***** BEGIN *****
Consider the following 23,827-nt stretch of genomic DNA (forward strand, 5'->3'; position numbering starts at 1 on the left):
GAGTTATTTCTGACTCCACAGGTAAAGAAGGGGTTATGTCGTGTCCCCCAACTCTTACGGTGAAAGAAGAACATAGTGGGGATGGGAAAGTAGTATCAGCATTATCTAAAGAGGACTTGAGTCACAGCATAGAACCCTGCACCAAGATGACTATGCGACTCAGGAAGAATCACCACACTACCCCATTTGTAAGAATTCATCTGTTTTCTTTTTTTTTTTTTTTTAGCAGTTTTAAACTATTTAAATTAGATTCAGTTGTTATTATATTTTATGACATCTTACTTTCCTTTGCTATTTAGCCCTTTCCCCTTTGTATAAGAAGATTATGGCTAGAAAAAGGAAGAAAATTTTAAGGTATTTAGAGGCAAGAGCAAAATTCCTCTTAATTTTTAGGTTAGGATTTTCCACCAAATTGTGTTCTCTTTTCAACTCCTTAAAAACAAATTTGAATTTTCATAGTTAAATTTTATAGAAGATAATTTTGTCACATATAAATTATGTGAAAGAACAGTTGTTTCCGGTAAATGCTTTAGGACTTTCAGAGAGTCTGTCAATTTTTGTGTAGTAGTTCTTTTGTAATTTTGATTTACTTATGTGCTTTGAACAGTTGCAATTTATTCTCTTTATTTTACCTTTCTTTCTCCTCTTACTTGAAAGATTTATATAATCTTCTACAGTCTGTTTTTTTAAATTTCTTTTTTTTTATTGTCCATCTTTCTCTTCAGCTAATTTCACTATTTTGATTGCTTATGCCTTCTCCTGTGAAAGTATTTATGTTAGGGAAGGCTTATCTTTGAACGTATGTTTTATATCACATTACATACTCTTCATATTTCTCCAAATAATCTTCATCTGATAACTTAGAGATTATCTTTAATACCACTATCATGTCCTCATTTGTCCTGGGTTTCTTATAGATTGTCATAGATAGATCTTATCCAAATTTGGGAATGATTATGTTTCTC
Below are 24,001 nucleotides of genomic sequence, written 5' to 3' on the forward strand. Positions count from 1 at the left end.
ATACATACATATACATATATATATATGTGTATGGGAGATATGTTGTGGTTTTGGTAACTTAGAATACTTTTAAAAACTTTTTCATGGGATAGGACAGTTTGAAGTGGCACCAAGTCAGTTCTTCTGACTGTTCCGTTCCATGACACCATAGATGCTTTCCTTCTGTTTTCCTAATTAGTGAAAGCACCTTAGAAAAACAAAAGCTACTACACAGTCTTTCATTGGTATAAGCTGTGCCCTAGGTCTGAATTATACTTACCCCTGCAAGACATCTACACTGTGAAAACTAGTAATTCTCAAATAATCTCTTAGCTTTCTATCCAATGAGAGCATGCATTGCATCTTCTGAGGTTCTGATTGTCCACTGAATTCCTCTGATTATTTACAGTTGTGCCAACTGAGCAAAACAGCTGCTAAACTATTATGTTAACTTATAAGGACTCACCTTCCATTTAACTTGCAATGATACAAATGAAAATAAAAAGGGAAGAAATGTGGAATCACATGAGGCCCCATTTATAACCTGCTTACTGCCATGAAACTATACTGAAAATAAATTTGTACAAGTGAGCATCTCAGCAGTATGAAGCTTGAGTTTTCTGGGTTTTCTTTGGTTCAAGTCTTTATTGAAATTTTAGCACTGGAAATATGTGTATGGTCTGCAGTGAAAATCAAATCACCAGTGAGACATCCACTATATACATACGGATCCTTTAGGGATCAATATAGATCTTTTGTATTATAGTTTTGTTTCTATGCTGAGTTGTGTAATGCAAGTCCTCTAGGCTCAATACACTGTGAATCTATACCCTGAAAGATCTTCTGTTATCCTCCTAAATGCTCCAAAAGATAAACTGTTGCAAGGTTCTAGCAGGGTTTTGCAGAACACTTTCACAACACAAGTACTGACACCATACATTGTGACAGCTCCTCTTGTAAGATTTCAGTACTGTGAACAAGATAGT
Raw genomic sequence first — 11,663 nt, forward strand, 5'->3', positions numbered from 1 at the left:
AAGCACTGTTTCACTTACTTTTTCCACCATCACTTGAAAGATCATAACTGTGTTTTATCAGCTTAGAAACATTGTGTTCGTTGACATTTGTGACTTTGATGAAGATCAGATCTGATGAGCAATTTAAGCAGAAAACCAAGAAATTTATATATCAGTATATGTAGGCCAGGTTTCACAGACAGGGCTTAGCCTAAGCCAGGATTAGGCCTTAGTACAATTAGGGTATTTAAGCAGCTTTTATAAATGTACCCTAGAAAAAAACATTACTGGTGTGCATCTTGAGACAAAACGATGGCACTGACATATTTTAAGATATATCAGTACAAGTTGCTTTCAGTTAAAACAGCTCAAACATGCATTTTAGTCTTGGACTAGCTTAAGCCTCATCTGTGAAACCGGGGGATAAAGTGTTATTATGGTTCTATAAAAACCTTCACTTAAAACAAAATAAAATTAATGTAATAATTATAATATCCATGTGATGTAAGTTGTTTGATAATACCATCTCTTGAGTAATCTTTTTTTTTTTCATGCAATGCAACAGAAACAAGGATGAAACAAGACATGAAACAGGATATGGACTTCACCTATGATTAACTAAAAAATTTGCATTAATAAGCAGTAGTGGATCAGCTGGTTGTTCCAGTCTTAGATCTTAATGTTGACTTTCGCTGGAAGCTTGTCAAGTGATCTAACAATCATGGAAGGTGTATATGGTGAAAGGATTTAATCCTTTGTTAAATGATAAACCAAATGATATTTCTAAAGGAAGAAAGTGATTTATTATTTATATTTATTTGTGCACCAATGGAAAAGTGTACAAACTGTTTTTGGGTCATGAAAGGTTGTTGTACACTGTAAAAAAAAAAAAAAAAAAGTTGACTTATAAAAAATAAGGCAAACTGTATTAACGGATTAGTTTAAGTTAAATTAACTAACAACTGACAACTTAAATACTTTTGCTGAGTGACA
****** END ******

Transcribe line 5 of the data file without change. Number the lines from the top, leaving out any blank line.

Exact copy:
Raw genomic sequence first — 11,663 nt, forward strand, 5'->3', positions numbered from 1 at the left: